The copolymer of acrylic acid and poly(ethylene glycol) methacrylate was synthesized using free radical polymerization in a 1:1 ethanol and water mixture as described in Table 2 set forth below. Solutions containing 20% monomer (by weight) in varying molar ratios, 40% ethanol, 40% water, and 0.4% VAZO-52 initiator, were prepared as described below. VAZO-52 is a free radical initiator available from DuPont. The solutions were placed in sealed high pressure glass reactor vessels. These vessels were then placed in a water bath at 60° C. for 72 hours.
TABLE 2______________________________________Mole percent of monomers in copolymerizations. Mole % EG (in Mole % AASample ID MPEGMMA feed) (in AA feed)______________________________________9501070-29-1 89.49 10.519501070-29-2 74.77 25.239501070-29-3 50.22 49.789501070-29-4 24.64 75.369501070-29-5 9.90 90.109501070-29-6 5.41 94.59______________________________________
This example illustrates the synthesis of complexing copolymer latex thickeners comprising reversible hydrophobic functionalities synthesized by aqueous free radical emulsion polymerizations.
Copolymers of acrylic acid (AA) or methacrylic acid (MAA) and methoxy oligo(ethylene glycol-1000) monomethacrylate (MPEGMMA) 1000 were synthesized using free radical emulsion polymerization in a water and alcohol mixture using the procedures described in Table 3 below and the following text.
The procedure for polymerization of either AA or MAA with MPEGMMA 1000 is the same and the only variable is the MAA to EG repeat mole ratio. Initially a 1000 ml reactor is charged with a solution containing 262 grams of deionized water and 8.0 grams of sodium lauryl sulfate. This mixture is stirred until all of the surfactant is dissolved. The reactor is then placed in a temperature controlled water bath, with continuous stirring, and is brought to 55° C. The solution of monomers and the initiator solution are then fed through syringe pumps into the reactor over a period of 160 minutes with the feed rates remaining constant between 15 to 20 ml/hour. The initiator solution of one feed contained 36 grams of deionized water and 4 grams of ammonium persulfate for all reactions. The other feed contained 36 g distilled water and 4 g sodium bisulfite. The ratio of monomers was varied as shown in Table 3.
TABLE 3______________________________________Monomer ratios for emulsion polymerizations. Acrylic acid in MPEGMMA Methacrylic feed #2 in feed #2 acid in feedSample ID (grams) (grams) #2 (grams)______________________________________9501070-28 33.80 66.489501070-30 16.01 32.129501070-34 32.76 21.159501070-35 32.78 21.019501070-38 18.41 35.799501070-39 53.19 11.579501070-41 34.87 21.549501070-43 23.19 36.16______________________________________
The polymerization for sample 9501070-30, a copolymer of MAA and EG in a ratio of 1:2, contained 21.2 grams of 38% HCl in the reactor charge. This polymerization was a cloudy white dispersion while at 55° C. but became clear and thick when allowed to cool to room temperature. The resulting latex had the following characteristics.
Particle size: 55° C. : approx. 3000 angstroms
24° C.: 1390 to 2160 angstroms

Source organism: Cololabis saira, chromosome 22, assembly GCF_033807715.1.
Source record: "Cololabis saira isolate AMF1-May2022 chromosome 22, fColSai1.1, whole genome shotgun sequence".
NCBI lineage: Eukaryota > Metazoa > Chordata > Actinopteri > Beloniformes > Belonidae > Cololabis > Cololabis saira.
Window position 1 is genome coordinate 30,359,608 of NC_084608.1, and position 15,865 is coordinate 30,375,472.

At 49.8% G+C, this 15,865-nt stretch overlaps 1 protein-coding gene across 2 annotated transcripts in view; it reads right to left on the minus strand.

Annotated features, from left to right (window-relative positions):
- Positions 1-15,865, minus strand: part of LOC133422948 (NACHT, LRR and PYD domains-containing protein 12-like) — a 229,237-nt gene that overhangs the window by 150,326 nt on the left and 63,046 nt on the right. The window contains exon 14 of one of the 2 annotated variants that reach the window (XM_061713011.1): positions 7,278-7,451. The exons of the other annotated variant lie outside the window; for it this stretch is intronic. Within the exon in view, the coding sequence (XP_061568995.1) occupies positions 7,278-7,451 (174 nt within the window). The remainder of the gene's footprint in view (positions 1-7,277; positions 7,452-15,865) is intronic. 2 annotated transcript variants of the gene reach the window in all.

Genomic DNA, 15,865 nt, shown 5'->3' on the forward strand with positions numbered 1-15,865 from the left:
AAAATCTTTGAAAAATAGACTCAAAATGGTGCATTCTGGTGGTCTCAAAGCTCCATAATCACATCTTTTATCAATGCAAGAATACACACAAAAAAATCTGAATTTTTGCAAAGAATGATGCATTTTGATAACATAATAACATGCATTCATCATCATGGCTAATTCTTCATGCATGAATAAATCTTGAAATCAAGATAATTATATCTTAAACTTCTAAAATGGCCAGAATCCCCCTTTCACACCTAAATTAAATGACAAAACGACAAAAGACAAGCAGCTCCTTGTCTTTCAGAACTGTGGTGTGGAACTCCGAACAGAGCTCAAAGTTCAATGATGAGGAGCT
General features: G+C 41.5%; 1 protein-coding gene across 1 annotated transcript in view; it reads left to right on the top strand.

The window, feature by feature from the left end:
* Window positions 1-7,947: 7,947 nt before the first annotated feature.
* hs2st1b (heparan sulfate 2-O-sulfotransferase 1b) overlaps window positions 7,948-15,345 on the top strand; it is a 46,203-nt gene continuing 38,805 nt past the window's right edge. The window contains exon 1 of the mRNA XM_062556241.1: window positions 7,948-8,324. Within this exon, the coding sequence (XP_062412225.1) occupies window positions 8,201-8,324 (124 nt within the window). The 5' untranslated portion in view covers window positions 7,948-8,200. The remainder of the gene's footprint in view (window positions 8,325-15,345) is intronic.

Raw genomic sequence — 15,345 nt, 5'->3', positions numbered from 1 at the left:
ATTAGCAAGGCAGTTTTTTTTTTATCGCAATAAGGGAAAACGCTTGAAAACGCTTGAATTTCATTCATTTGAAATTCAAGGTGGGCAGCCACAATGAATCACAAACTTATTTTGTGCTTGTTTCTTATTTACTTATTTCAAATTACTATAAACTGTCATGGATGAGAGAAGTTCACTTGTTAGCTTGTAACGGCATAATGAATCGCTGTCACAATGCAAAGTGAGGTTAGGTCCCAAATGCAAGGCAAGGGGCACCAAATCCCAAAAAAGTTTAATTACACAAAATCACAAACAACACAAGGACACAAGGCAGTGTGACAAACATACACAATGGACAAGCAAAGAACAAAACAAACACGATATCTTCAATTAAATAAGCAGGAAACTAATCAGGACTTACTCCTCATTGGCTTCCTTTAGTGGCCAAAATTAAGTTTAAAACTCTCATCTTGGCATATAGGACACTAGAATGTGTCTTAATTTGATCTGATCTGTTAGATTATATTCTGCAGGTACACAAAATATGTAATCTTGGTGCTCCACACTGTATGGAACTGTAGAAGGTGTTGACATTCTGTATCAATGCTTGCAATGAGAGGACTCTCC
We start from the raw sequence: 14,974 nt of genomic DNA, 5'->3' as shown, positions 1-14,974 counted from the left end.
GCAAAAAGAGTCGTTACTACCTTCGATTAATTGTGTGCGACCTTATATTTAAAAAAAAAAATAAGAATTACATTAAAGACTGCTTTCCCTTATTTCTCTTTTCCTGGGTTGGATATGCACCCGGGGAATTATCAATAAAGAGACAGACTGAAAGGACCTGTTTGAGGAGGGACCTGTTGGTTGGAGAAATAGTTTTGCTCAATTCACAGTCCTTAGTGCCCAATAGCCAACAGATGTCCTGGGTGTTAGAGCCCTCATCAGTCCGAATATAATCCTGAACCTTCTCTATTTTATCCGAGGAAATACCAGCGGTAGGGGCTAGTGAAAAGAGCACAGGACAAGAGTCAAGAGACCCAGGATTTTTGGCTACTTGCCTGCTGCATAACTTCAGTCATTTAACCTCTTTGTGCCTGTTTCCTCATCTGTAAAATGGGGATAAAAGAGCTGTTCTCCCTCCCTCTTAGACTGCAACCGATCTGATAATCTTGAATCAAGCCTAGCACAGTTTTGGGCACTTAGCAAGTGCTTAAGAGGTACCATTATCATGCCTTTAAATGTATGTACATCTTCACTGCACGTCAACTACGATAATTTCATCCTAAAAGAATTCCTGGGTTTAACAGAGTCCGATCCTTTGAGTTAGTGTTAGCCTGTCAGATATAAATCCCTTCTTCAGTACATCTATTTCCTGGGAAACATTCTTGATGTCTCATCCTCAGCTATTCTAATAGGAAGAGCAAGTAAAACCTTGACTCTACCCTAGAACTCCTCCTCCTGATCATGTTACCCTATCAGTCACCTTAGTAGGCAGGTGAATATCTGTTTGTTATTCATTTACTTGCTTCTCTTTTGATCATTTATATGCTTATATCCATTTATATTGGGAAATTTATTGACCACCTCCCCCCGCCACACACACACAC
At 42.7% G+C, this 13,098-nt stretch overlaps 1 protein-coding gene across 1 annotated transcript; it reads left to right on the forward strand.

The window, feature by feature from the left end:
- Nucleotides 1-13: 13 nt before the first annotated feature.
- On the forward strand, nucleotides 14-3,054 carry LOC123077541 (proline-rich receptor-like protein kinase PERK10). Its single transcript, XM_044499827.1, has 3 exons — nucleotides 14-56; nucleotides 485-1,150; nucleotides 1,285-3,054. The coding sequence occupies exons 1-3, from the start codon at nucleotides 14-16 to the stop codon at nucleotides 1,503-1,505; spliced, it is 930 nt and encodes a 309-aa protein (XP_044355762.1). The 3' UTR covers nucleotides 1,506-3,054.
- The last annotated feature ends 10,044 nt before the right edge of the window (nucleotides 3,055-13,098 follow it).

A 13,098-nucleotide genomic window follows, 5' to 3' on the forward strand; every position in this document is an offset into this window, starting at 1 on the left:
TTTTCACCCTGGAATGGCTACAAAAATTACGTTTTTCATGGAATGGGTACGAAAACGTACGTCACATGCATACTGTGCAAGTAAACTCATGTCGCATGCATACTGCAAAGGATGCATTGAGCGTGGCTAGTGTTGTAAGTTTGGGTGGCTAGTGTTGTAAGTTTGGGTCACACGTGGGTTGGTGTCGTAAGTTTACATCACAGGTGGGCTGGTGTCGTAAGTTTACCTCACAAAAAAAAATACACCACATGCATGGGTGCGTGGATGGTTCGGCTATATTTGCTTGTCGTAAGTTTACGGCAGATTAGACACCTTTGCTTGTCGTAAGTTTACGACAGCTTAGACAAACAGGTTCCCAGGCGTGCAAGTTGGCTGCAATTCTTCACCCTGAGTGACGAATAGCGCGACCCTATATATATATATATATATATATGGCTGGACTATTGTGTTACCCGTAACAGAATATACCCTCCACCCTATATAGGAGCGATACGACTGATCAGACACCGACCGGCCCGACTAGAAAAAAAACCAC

This example illustrates the emulsification properties of the complexing graft copolymer emulsifiers described in Example 1.
Emulsification studies were performed in order to evaluate the surfactant behavior of the copolymers at various pH values. Representative oil phases were chosen for these studies. Methyl laurate, dibutyl phthalate and dioctyl phthalate were selected as the oil phases. A general procedure for the emulsification studies is described below while the following table illustrates the different variables studied and the outcome of the tests. Known amounts of copolymer (or PMAA control) (ranging from between 0.1 wt. % to 0.5 wt. %) were dissolved in 100 ml of deionized water with constant stirring for 8-10 hours or until a clear solution was obtained. The pH of the resulting solutions were in the range of 4 to 4.5 for the polymer concentrations studied. About 10 ml of each solution was placed in small glass vials followed by pH adjustment for each vial. The pH was adjusted by adding microliters of either a 1M HCl solution or a 1M NaOH solution. Values of target pH ranged between 1.5 and 13. These solutions of the emulsifier at various pH's were stirred and then 8 ml of each were pipetted out and transferred into stoppered graduated cylinders. To each cylinder, 2 ml of the oil phase was added and the resulting two-phase mixture was well agitated for about 2 minutes and then allowed to stand. The emulsion quality and volume was recorded over time. The emulsions prepared were visually characterized in terms of the following definitions. The oil layer was characterized as clear; hazy, which implies translucence; cloudy or milky, which implies opaqueness; or any combination of the above. The water layer was described as clear; lacy or bubbles present; hazy; cloudy or milky; or any combination of the above. The overall emulsion was described using the following terms: loose and lacy; cloudy or milky; creamy; or any combination of the above. Cloudy emulsions are quite fluid and relatively unstable while creamy emulsions have a thick consistency like mayonnaise and are stable. A bubbly oil phase was interpreted as an unstable emulsion, i.e. 0% oil emulsified, while a creamy emulsion was interpreted as 100% oil emulsified. The emulsification results and comparisons with relevant controls are summarized in Table 4 below: